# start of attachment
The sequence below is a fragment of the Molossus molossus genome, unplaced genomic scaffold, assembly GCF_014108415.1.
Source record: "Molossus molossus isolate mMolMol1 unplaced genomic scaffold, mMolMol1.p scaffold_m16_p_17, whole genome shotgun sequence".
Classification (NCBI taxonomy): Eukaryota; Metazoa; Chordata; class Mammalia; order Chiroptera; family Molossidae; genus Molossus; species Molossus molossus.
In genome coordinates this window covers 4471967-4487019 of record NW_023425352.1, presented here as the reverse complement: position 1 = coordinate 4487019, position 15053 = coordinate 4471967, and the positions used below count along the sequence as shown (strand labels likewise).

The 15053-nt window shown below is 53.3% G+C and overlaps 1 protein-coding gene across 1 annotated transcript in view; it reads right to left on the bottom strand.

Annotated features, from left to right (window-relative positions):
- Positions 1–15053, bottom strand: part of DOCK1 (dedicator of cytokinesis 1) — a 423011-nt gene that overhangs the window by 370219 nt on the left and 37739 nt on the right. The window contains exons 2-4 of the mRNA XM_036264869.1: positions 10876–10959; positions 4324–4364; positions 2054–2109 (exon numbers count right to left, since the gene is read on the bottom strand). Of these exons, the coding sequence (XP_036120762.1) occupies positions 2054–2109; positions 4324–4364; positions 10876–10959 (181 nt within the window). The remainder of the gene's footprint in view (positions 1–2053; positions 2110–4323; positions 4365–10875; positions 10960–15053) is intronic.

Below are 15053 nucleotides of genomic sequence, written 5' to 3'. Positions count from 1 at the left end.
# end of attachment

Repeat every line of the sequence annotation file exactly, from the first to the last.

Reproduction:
The sequence below is a fragment of the Molossus molossus genome, unplaced genomic scaffold, assembly GCF_014108415.1.
Source record: "Molossus molossus isolate mMolMol1 unplaced genomic scaffold, mMolMol1.p scaffold_m16_p_17, whole genome shotgun sequence".
Classification (NCBI taxonomy): Eukaryota; Metazoa; Chordata; class Mammalia; order Chiroptera; family Molossidae; genus Molossus; species Molossus molossus.
In genome coordinates this window covers 4471967-4487019 of record NW_023425352.1, presented here as the reverse complement: position 1 = coordinate 4487019, position 15053 = coordinate 4471967, and the positions used below count along the sequence as shown (strand labels likewise).

The 15053-nt window shown below is 53.3% G+C and overlaps 1 protein-coding gene across 1 annotated transcript in view; it reads right to left on the bottom strand.

Annotated features, from left to right (window-relative positions):
- Positions 1–15053, bottom strand: part of DOCK1 (dedicator of cytokinesis 1) — a 423011-nt gene that overhangs the window by 370219 nt on the left and 37739 nt on the right. The window contains exons 2-4 of the mRNA XM_036264869.1: positions 10876–10959; positions 4324–4364; positions 2054–2109 (exon numbers count right to left, since the gene is read on the bottom strand). Of these exons, the coding sequence (XP_036120762.1) occupies positions 2054–2109; positions 4324–4364; positions 10876–10959 (181 nt within the window). The remainder of the gene's footprint in view (positions 1–2053; positions 2110–4323; positions 4365–10875; positions 10960–15053) is intronic.

Below are 15053 nucleotides of genomic sequence, written 5' to 3'. Positions count from 1 at the left end.